How to get rid of wasps in the garden

Discover our top tips on deterring wasps from spoiling your outside fun this summer.

Looking forward to eating alfresco with family and friends, but wondering how to get rid of wasps so they don’t break up the fun? You’re not alone.

Wasps have earned themselves an unfavourable reputation for causing summertime chaos in our gardens. We all have a friend (OK, it might be us) that will start flapping and shrieking at the first sound of buzzing. But we mustn’t forget that wasps play an important role in the ecosystem. With careful management, we can all live in harmony.

Wasps feeding on plums on plum treeCredit: Shutterstock/Bachkova Natalia
Wasps love a sweet treat, just like us

How wasps benefit the ecosystem

They are a gardener’s friend, not enemy

Before we find ways to deter wasps, it’s important to understand their role in the ecosystem and why killing wasps is not usually a good option. “Wasps are a vital part of garden ecosystems, acting as pollinators and controlling numbers of aphids and other insects,” says Barnaby Coupe, land use policy manager at the Wildlife Trusts. “To gardeners, they are more friend than foe. When up to 50% of insects have been lost, every step must be taken to promote coexistence with them.”

Wasps are very sociable creatures – although some may say they are a little too friendly – and live in vast colonies of up to 10,000 workers.

From April to September, you’ll find wasps roaming your garden for aphids, caterpillars and other insects to take back to their nests. So, while we might find them annoying as they interrupt our outside enjoyment, wasps help to save our prized veg from being eaten and destroyed.

Wasp are also valuable pollinators and, like bees, transfer pollen between flowers as they feed from the nectar. So, while they often suffer from a poor reputation, as they interrupt our summer fun and can pack a powerful sting, they do have some good qualities.

According to the Natural History Museum, “Each summer, social wasps in the UK capture an estimated 14m kg of insect prey, such as caterpillars and greenflies.”

Wasp pollinates a bright pink flowerCredit: Shutterstock/RomBo 64
Wasps are great pollinators and are particularly attracted to bright colours

Follow our top tips on how to deter wasps without causing them harm.

1. Grow scented plants to deter wasps

Strong fragrances will repel wasps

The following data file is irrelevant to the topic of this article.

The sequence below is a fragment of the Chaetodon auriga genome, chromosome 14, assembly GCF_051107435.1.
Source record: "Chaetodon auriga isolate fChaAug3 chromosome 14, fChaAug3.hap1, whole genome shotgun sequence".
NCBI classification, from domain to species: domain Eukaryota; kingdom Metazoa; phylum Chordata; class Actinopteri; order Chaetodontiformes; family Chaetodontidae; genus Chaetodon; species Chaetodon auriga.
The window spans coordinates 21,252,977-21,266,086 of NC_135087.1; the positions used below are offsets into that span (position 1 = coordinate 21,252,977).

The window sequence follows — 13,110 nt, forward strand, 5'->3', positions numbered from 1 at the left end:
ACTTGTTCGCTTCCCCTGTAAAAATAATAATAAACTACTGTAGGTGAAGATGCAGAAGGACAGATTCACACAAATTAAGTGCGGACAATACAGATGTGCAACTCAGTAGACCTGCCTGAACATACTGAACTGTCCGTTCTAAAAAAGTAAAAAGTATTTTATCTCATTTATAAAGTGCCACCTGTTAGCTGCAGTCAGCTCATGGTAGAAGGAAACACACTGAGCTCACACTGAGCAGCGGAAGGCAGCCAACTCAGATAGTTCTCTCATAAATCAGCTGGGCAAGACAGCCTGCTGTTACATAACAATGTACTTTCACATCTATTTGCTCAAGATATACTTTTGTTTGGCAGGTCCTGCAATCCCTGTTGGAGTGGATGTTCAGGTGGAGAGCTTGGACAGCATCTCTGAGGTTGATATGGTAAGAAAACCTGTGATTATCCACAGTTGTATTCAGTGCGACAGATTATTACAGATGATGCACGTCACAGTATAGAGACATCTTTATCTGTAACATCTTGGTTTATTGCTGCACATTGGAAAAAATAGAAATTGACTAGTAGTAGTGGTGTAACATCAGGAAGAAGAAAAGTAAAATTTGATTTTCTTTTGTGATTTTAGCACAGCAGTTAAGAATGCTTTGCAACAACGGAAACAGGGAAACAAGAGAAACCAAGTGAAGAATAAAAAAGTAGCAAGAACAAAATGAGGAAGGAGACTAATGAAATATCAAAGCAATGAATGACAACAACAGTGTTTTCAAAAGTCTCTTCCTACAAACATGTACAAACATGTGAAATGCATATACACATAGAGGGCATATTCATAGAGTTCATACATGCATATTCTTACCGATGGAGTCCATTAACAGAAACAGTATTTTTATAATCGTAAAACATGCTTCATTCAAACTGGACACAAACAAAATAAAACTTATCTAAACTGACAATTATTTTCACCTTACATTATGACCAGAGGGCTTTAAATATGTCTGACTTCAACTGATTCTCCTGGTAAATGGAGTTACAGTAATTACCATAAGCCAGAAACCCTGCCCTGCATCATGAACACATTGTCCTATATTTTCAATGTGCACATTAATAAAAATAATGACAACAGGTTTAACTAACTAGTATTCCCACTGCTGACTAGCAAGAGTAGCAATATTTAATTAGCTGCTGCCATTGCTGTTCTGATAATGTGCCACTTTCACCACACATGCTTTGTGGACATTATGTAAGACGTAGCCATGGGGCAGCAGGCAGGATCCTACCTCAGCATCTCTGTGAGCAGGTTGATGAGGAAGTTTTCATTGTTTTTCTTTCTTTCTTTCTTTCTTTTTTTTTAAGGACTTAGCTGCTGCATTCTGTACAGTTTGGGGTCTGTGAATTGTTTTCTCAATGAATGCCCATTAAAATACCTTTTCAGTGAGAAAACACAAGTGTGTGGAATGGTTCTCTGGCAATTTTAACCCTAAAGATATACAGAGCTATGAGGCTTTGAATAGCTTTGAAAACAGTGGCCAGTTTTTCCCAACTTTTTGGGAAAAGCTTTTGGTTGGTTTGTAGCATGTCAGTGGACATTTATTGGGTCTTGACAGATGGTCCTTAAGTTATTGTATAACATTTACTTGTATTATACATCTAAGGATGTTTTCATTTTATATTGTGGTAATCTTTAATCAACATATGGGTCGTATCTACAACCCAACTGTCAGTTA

Todor Stoev, pest control specialist at Fantastic Pest Control, suggests growing strongly scented plants. “You can deter wasps from your property by planting vigorous-smelling plants such as basil, marigolds and citronella in your garden since they have strong odours that repel them.”

This doesn’t mean you need to plant a whole garden of strongly scented specimens, but you could consider planting them in areas where you tend to dine or relax.

2. Avoid bright colours

Go neutral to deter the wasps

Although we often turn to a brighter, more colourful wardrobe when the weather is warmer, bold colours can be attractive to wasps. Stoev suggests “opting for more neutral or muted colours” to avoid wasps making a beeline towards you.

The same goes for any outside decorations, such as tablecloths and seat cushions. When wasps are at their prime, consider toning down your exterior colour scheme. Also, think about your planting, keeping bright blooms that will attract wasps away from dining areas.

3. Remove home-grown fruit and veg that’s gone over

It’s a wasp’s banquet

If you have a glut of any home-grown fruit and veg, and it goes over before you can pick it, wasps will make rich pickings of your harvest. Simon Akeroyd, gardening editor at Saga Exceptional suggests, “One of the best ways of keeping wasps away from your garden is to clear up any fallen fruit as wasps love to feed on the sugary, rotting material on the ground. If you have a large garden, you can gather up and move fallen, damaged fruit to a tucked-away corner, which will entice the wasps there and away from your outside seating area.”

Windfall apple on grass covered in waspsCredit: Shutterstock/Lasse Johansson
Collect your windfalls before your wasps invade

4. Protect your food from wasp invasions

Cover up your edibles

Wasps have a nose for a tasty treat, so when outside, protect your food and drinks. A classic afternoon tea is a prime example – wasps will feed on the jam before you have the chance to ask, “Jam before cream or cream before jam?”